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Lancet. 2003 Mar 15;361(9361):952-4.

Prevention of variceal rebleeding.

Author information

1
Hepatic Haemodynamic Laboratory, Liver Unit, Institut de Malalties Digestives, Hospital Clínic, IDIBAPS, University of Barcelona, 08036, Barcelona, Spain. jbosch@medicina.ub.es

Abstract

CONTEXT:

Variceal bleeding is the most frequent severe complication of portal hypertension and a leading cause of death and liver transplantation in patients with cirrhosis. Patients surviving a variceal bleed are at high risk of rebleeding (over 60% at 1 year). Portacaval shunts and transjugular intrahepatic portasystemic shunts (TIPS) are effective for prevention of rebleeding but carry a high risk of hepatic encephalopathy. Endoscopic techniques include band ligation (EBL) and injection sclerotherapy (EIS). Drug approaches are based on non-selective beta blocker with or without isosorbide-5-mononitrate (ISMN).

STARTING POINT:

David Patch and colleagues (Gastroenterology 2002; 123: 1013-19) randomised 102 patients surviving a variceal bleeding to EBL or drug therapy with propranolol with the addition of ISMN if target reductions in portal pressure (evaluated by the hepatic venous pressure-gradient [HVPG]) were not achieved at 3 months. Overall, results of drug therapy were similar to those of EBL (44% vs 54% rebleeding at 1 year). There were no differences in survival or non-bleeding complications. Christophe Bureau and colleagues (Hepatology 2002; 36: 1361-66) treated 34 patients with cirrhosis and portal hypertension with propranolol and measured HVPG after a median of 4 days. Target HVPG reductions were achieved in 13 "responders". ISMN was added in the 21 "non-responders" and HVPG measured again: seven more patients achieved target HPVG reduction. Re-bleeding rates were lower in responders than in non-responders (10% vs 64%). Both studies suggest that drug therapy can be improved by adding ISMN to b blockers in those patients with an insufficient decrease in HVPG. WHERE NEXT? Long-term drug therapy is emerging as effective treatment for the prevention of variceal rebleeding. The role of HVPG monitoring as a guide to identifying patients requiring further treatment needs to be further evaluated. Trials to determine the best treatment for patients who do not respond to drug therapies are also required.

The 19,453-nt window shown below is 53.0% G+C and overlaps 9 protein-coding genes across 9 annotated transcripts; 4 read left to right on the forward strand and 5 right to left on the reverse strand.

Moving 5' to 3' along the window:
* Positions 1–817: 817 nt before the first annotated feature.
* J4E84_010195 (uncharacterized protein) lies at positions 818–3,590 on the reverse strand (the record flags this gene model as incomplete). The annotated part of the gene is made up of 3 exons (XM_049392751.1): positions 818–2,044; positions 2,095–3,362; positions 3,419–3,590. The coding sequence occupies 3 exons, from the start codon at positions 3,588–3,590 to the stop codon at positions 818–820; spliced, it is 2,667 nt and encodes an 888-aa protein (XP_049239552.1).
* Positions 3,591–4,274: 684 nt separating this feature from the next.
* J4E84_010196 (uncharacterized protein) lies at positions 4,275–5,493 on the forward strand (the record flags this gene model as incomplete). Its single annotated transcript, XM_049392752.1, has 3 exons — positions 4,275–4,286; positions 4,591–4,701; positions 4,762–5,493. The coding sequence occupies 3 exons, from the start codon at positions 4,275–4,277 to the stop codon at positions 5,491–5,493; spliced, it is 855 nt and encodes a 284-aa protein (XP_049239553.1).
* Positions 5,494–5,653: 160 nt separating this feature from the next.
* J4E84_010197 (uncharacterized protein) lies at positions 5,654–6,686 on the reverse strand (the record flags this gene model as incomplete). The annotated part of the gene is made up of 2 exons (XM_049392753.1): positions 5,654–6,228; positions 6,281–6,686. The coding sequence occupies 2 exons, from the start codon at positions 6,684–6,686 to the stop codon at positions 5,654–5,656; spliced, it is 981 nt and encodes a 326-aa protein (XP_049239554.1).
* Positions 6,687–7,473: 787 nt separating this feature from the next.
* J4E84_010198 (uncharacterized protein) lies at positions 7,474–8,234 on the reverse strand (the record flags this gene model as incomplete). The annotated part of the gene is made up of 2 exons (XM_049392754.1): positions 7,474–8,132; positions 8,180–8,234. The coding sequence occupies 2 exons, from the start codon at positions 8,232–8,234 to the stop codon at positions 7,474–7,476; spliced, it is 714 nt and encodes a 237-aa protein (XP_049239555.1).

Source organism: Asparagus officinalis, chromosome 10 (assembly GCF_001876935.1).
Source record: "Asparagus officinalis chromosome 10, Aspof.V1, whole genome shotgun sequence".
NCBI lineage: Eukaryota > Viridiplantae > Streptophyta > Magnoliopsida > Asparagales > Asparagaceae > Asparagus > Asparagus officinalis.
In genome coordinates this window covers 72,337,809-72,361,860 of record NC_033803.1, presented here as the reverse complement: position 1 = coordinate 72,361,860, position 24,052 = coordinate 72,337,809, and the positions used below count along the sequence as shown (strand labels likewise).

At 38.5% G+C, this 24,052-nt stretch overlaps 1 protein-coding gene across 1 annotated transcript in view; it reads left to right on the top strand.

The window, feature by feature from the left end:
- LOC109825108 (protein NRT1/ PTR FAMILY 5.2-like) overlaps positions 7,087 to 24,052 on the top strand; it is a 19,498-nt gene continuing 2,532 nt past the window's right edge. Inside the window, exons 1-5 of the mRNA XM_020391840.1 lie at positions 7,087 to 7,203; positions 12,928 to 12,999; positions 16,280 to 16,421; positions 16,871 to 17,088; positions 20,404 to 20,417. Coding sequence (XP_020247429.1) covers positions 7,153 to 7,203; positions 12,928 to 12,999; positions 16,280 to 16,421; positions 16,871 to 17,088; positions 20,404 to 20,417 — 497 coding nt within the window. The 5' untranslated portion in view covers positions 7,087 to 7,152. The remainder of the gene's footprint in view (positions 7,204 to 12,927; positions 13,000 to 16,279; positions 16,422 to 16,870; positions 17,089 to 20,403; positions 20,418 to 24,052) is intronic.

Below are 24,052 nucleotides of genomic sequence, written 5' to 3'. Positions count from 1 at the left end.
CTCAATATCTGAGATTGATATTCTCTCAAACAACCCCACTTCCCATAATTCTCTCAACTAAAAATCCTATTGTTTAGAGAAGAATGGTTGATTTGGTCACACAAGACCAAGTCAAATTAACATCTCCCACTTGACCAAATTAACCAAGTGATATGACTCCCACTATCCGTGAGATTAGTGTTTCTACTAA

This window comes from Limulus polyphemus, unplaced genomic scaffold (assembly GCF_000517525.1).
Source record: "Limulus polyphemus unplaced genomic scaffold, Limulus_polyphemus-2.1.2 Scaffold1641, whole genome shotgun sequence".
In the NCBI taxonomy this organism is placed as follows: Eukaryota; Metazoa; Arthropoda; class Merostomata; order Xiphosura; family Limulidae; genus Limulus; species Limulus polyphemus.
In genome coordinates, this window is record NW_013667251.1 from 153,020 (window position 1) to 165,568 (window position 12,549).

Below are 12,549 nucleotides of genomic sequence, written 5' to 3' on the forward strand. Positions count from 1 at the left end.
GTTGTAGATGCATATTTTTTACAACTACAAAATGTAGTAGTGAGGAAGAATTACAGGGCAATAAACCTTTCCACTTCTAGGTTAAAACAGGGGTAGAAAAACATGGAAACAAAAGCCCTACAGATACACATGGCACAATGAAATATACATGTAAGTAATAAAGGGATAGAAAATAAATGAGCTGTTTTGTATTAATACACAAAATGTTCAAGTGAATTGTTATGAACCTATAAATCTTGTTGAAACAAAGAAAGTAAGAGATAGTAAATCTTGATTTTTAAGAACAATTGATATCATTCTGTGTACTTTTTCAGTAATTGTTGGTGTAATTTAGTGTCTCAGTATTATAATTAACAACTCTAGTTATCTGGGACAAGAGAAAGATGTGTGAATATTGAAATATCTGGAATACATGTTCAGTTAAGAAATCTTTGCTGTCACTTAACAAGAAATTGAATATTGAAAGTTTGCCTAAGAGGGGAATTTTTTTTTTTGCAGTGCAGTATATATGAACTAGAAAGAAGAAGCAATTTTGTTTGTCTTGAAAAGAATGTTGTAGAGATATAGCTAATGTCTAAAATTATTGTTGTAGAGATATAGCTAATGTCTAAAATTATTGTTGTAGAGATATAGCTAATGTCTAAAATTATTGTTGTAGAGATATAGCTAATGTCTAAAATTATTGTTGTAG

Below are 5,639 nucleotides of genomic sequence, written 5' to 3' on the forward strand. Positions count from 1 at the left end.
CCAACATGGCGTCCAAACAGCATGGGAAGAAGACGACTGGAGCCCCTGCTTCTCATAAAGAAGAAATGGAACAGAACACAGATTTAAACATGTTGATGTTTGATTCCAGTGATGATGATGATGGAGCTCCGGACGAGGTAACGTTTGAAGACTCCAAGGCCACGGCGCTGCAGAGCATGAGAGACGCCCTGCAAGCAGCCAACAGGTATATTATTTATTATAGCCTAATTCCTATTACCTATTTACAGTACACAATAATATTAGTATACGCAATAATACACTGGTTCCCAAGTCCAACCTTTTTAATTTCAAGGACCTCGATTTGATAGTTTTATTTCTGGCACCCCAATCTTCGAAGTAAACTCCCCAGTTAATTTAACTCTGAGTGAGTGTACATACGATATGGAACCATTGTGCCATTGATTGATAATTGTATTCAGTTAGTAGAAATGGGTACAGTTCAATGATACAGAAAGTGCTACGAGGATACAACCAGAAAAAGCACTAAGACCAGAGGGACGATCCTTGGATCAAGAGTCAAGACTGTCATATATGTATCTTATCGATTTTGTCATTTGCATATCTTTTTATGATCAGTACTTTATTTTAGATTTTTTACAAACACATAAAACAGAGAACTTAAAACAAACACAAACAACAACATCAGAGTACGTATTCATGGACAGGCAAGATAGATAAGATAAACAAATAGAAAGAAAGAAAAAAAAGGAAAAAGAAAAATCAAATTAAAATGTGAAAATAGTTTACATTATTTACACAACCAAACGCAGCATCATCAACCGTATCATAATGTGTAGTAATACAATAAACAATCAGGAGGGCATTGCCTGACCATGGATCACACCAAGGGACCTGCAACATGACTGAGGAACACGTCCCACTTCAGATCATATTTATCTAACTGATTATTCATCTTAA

Comment in

PMID:
12648985
DOI:
10.1016/S0140-6736(03)12778-X
[Indexed for MEDLINE]

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